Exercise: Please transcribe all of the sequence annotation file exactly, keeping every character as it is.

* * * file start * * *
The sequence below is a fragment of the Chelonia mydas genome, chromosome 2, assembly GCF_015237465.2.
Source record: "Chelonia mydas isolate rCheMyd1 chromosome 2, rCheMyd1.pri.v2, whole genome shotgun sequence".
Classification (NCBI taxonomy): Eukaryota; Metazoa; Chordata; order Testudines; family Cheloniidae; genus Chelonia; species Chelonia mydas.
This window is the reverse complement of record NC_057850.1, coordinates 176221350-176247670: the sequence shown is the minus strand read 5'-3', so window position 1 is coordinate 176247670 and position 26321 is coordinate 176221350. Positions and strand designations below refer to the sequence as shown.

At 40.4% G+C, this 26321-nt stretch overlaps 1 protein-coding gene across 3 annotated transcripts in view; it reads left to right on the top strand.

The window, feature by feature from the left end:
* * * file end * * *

The sequence below is a fragment of the Chelonia mydas genome, chromosome 2, assembly GCF_015237465.2.
Source record: "Chelonia mydas isolate rCheMyd1 chromosome 2, rCheMyd1.pri.v2, whole genome shotgun sequence".
Classification (NCBI taxonomy): Eukaryota; Metazoa; Chordata; order Testudines; family Cheloniidae; genus Chelonia; species Chelonia mydas.
This window is the reverse complement of record NC_057850.1, coordinates 176221350-176247670: the sequence shown is the minus strand read 5'-3', so window position 1 is coordinate 176247670 and position 26321 is coordinate 176221350. Positions and strand designations below refer to the sequence as shown.

At 40.4% G+C, this 26321-nt stretch overlaps 1 protein-coding gene across 3 annotated transcripts in view; it reads left to right on the top strand.

The window, feature by feature from the left end: